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30 Sep 2020
Jamie Gibbs Jamie Gibbs

Drivers risk fines as speed camera tolerances revealed


Speed camera over a busy motorway

As research confirms that speed cameras have a ‘buffer zone’, drivers are warned that taking advantage of this might land them with a fine.

Do you think speeding tolerances are too harsh? Let us know in the comments!

Speed cameras in general cause no end of confusion for motorists.

Is that camera actually turned on? Is that a speed camera or just a traffic cam?

And, one of the more common questions – do speed cameras have a bit of leeway before they flash you?

According to research by Auto Express, the answer to this last question is yes, they do.

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UK speed camera tolerances

Auto Express contacted 45 UK police forces. Of the 33 that responded 25 shared information on when their speed cameras activate if a driver is going above the speed limit.

Most police forces have a tolerance of 10% plus 2 mph above the limit before a speed camera ‘flashes’. So on a 30 mph road, a camera wouldn’t normally activate unless a car drove past at 35 mph or above.

On a 70 mph stretch of motorway, this threshold would go up to 79 mph.

Here are the thresholds in full:

UK police force Speed camera tolerance
Avon and Somerset 10% + 2 mph
Bedfordshire Wouldn't reveal threshold
Cambridgeshire Wouldn't reveal threshold
Cheshire 10% + 2 mph
Cleveland 10% + 2 mph
Derbyshire 10% + 2 mph
Devon and Cornwall 10% + 2 mph
Durham 10% + 2 mph
Essex Don't use a standard threshold
Greater Manchester Wouldn't reveal threshold
Gwent 10% + 2 mph
Hampshire 10% + 2 mph
Hertfordshire Wouldn't reveal threshold
Kent 10% + 2 mph
Lancashire 10% + 3 mph
Leicestershire 10% + 2 mph
Merseyside 10% + 2 mph
Metropolitan Police / TfL 10% + 3 mph
Norfolk 10% + 2 mph
North Wales 10% + 2 mph
Northumbria 10% + 2 mph
Nottinghamshire Wouldn't confirm if threshold exists
Northern Ireland 10% + 2 mph
Scotland Wouldn't confirm if threshold exists
South Wales 10% + 2 mph
South Yorkshire 10% + 2 mph
Staffordshire Wouldn't reveal threshold
Suffolk 10% + 2 mph
Thames Valley 10% + 2 mph
Warwickshire 10% + 2 mph
West Mercia 10% + 2 mph
West Midlands Wouldn't reveal threshold
West Yorkshire 10% + 2 mph

This ‘buffer zone’ exists in order to improve driver safety - as AA president Edmund King puts it:

“The last thing we want is drivers glued to the speedometer 100% of the time. We want drivers to concentrate on the road ahead.”

READ MORE: Traffic cameras – what to do and how to spot them


Drivers risk fines for hedging their bets

Of the nine police forces that wouldn’t reveal their cameras’ buffer zone, two refused to acknowledge that such a buffer exists.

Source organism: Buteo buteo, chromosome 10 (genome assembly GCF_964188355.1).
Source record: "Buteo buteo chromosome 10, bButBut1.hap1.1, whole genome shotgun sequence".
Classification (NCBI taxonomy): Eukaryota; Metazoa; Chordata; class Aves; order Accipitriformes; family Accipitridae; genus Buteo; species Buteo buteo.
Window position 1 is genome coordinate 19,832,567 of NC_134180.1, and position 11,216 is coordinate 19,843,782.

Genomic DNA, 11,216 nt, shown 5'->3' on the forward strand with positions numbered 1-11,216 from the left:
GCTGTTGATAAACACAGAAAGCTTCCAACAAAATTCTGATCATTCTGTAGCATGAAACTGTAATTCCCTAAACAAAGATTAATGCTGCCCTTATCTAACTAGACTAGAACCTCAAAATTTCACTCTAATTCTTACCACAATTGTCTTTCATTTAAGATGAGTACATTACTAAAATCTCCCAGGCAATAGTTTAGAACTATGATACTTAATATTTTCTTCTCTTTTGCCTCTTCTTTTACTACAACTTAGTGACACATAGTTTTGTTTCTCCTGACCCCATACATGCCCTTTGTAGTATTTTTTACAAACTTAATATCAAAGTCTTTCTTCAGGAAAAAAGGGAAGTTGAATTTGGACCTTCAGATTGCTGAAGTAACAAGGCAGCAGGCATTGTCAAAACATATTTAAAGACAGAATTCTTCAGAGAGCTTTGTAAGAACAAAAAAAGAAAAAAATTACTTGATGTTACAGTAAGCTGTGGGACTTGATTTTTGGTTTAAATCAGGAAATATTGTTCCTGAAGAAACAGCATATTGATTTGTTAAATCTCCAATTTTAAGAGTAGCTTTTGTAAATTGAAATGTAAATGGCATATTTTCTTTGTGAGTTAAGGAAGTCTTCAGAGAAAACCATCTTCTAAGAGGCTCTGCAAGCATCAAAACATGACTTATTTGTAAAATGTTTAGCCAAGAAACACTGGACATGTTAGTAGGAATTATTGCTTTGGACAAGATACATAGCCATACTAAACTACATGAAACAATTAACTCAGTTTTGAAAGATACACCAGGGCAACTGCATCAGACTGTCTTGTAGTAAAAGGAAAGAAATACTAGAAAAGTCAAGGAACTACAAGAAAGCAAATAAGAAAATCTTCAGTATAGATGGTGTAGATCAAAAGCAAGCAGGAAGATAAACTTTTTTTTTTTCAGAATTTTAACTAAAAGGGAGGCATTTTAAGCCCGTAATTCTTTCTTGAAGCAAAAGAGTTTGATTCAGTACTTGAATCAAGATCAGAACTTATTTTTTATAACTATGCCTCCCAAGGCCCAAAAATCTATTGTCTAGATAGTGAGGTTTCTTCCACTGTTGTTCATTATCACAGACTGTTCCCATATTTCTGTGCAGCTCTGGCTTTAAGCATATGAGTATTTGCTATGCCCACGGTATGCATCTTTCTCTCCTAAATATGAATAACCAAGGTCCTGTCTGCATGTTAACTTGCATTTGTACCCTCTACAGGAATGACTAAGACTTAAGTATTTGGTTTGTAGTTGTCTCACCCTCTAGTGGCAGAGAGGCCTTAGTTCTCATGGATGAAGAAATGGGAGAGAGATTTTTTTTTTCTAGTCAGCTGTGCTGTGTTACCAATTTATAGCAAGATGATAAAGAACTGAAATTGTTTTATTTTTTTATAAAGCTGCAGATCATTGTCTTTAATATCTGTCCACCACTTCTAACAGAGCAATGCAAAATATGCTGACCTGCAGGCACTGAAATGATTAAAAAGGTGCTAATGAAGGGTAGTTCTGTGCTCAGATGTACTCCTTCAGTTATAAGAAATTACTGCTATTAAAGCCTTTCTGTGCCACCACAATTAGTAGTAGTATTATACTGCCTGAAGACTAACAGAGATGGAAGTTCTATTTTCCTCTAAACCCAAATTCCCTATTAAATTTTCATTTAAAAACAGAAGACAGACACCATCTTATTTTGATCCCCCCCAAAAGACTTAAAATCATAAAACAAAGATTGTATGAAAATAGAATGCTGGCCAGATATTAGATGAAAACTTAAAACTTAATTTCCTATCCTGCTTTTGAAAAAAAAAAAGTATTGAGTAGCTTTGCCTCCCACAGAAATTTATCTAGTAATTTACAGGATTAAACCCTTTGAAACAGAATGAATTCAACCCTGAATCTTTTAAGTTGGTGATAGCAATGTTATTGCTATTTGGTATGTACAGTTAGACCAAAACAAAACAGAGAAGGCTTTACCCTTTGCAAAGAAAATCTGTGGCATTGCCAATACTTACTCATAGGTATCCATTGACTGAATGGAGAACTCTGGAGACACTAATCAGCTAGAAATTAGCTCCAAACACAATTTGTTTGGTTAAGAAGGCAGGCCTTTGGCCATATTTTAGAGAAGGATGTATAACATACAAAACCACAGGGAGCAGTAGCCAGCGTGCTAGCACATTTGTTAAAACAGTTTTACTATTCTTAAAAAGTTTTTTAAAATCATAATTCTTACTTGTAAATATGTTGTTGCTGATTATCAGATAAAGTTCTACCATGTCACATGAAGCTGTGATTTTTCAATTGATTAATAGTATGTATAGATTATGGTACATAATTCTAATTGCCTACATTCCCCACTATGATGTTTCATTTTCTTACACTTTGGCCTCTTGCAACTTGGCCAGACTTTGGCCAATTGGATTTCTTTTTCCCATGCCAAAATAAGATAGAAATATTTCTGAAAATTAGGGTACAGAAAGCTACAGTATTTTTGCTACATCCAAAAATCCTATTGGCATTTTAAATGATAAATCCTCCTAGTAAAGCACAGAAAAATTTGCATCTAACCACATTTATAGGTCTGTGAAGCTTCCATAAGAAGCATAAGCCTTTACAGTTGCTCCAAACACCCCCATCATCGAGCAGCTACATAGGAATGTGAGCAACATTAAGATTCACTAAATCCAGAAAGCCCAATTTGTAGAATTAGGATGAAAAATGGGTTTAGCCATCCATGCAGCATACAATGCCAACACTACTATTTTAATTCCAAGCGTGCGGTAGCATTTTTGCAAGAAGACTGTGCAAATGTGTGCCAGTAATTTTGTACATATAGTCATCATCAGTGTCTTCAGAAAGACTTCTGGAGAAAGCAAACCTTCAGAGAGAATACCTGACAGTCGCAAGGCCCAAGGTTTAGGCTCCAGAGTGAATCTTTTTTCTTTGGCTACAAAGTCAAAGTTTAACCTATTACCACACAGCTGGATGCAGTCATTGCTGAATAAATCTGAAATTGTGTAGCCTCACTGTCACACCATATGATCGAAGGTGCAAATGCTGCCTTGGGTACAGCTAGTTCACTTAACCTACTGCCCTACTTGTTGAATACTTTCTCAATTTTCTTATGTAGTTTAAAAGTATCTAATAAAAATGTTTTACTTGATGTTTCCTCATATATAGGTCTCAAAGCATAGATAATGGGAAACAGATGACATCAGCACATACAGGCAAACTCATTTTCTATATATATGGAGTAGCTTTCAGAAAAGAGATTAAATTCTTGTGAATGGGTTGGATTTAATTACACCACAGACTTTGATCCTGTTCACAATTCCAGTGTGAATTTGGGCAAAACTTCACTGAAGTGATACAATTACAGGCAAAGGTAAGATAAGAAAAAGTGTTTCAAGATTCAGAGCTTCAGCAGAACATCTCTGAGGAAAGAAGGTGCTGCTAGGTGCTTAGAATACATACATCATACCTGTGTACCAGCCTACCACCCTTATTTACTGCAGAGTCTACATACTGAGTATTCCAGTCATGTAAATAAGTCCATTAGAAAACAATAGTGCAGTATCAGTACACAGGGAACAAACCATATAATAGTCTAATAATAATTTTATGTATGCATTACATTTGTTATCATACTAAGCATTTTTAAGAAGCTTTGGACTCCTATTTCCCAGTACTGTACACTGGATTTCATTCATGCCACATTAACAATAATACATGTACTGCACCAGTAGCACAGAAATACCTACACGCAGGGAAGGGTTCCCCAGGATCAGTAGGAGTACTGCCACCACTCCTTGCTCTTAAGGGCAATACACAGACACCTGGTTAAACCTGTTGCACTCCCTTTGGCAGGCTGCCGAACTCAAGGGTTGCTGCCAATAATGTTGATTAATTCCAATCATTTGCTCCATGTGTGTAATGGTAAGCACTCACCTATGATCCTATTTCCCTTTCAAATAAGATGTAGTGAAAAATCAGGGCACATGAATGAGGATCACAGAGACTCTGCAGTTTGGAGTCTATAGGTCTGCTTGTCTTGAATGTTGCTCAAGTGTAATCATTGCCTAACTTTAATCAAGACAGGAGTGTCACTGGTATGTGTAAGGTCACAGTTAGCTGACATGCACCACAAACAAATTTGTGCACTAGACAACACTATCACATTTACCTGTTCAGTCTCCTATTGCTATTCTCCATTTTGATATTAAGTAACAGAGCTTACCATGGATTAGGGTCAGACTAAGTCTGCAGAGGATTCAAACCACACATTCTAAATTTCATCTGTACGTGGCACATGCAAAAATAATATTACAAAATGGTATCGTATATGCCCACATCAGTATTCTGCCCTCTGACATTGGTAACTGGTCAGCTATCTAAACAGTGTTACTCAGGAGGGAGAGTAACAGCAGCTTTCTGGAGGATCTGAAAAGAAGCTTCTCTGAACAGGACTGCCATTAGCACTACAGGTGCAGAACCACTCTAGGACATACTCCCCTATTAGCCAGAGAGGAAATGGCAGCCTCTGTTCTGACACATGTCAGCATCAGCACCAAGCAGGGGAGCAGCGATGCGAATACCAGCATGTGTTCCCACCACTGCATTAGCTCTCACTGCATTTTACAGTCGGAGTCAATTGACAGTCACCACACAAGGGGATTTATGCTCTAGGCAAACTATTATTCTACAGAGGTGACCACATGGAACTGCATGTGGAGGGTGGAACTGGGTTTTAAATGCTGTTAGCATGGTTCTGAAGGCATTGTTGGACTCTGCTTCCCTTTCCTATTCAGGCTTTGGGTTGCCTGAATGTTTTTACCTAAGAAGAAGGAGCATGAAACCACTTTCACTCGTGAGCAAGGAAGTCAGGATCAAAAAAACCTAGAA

It would be easy for a driver to do the maths and think, ‘I’m in a 40 zone, so I can go 50 mph without getting caught.’

Hedging your bets and speeding because of these thresholds is not only dangerous, but it could land you with a fine.

These tolerance levels for speeding are at the discretion of the police force. So they’re within their rights to punish drivers that flout the speed limit even by a few miles per hour.

Also, in 2017 the rules on speeding fines changed so that they were based on a percentage of your weekly income (minimum £100). This is in addition to getting points on your licence. Our speeding fine calculator lets you work out these potential fines yourself.

If the offence is minor, you may be asked to go on a speed awareness course rather than take the fine and points. For more serious offences, though, this option isn’t on the table.

Let’s take the above example of driving 50 mph in a 40 zone. Based on the UK average weekly income of £569, a speeding conviction would land you with a fine of up to £284.50.

READ MORE: What happens on a speed awareness course 


Impact on insurance

Although the fines can be hefty, it’s not the only thing that motorists need to worry about.

Your basic speeding fine also lands you three points on your licence – more serious offences will get you six. These are taken off your DVLA record after four years, but insurers use them in their calculations for five.

According to research from Consumer Intelligence, a speeding conviction adds £50 to your annual car insurance premium, on average. That’s an additional £250 to pay while that conviction remains on your record.

The research also found that motorway speeding offences (offence code SP50), increased premiums by more than £100 a year. 

Have you been caught by a speed camera recently? Were you within the ‘buffer zone’? Share your stories in the comments!


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